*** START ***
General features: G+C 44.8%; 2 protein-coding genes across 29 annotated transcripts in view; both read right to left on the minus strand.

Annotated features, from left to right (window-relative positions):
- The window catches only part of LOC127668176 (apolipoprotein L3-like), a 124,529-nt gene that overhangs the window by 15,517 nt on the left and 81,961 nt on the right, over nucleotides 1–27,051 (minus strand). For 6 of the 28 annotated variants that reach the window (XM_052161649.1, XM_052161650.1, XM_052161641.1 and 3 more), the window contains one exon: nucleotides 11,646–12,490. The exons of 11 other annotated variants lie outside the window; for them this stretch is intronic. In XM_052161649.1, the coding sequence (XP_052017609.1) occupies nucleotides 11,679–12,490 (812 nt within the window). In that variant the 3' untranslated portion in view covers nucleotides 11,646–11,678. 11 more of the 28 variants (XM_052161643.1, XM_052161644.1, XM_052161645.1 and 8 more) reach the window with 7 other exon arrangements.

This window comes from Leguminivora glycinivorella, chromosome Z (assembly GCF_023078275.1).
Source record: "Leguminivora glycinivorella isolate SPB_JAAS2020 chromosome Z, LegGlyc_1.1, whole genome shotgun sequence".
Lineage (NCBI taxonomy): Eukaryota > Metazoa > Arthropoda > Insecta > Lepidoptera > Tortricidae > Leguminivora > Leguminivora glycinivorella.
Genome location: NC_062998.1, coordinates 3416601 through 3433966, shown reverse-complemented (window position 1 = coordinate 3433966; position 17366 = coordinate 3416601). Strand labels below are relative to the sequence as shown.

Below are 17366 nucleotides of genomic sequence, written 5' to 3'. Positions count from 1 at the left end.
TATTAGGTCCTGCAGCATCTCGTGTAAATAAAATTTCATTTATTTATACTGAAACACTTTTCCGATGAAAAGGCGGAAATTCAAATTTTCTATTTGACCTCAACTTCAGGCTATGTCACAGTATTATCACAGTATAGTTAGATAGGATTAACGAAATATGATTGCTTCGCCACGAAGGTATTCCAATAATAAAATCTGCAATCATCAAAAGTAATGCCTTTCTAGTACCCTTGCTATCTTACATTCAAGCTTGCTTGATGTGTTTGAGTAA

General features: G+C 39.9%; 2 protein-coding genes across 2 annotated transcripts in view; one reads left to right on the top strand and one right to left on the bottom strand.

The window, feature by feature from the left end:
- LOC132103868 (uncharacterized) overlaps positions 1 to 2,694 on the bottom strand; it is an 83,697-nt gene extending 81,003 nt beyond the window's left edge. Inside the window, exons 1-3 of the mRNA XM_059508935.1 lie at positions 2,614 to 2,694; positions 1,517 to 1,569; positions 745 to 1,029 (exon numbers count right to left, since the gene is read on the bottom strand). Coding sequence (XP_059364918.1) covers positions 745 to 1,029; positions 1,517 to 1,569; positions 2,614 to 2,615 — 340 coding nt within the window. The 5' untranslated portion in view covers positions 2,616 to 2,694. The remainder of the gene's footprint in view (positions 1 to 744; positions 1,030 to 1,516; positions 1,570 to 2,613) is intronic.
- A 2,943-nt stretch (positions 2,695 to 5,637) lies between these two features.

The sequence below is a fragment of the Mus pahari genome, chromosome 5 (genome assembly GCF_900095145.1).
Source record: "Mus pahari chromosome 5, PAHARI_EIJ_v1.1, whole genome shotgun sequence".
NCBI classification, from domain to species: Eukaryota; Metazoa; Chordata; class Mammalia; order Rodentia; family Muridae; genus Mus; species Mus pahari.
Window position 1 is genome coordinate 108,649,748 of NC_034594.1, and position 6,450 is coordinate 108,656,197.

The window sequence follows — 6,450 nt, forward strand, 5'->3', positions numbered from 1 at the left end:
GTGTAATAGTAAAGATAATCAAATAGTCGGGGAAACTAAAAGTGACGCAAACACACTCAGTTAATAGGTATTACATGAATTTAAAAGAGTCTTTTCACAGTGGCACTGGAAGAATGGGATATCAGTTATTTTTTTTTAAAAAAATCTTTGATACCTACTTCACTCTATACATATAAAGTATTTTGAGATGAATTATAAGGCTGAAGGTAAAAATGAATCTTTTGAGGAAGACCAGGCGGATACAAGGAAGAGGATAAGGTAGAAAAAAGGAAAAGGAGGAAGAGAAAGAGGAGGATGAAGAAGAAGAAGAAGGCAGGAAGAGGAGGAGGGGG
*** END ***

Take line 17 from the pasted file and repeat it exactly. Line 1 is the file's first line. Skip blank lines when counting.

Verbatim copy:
Window position 1 is genome coordinate 108,649,748 of NC_034594.1, and position 6,450 is coordinate 108,656,197.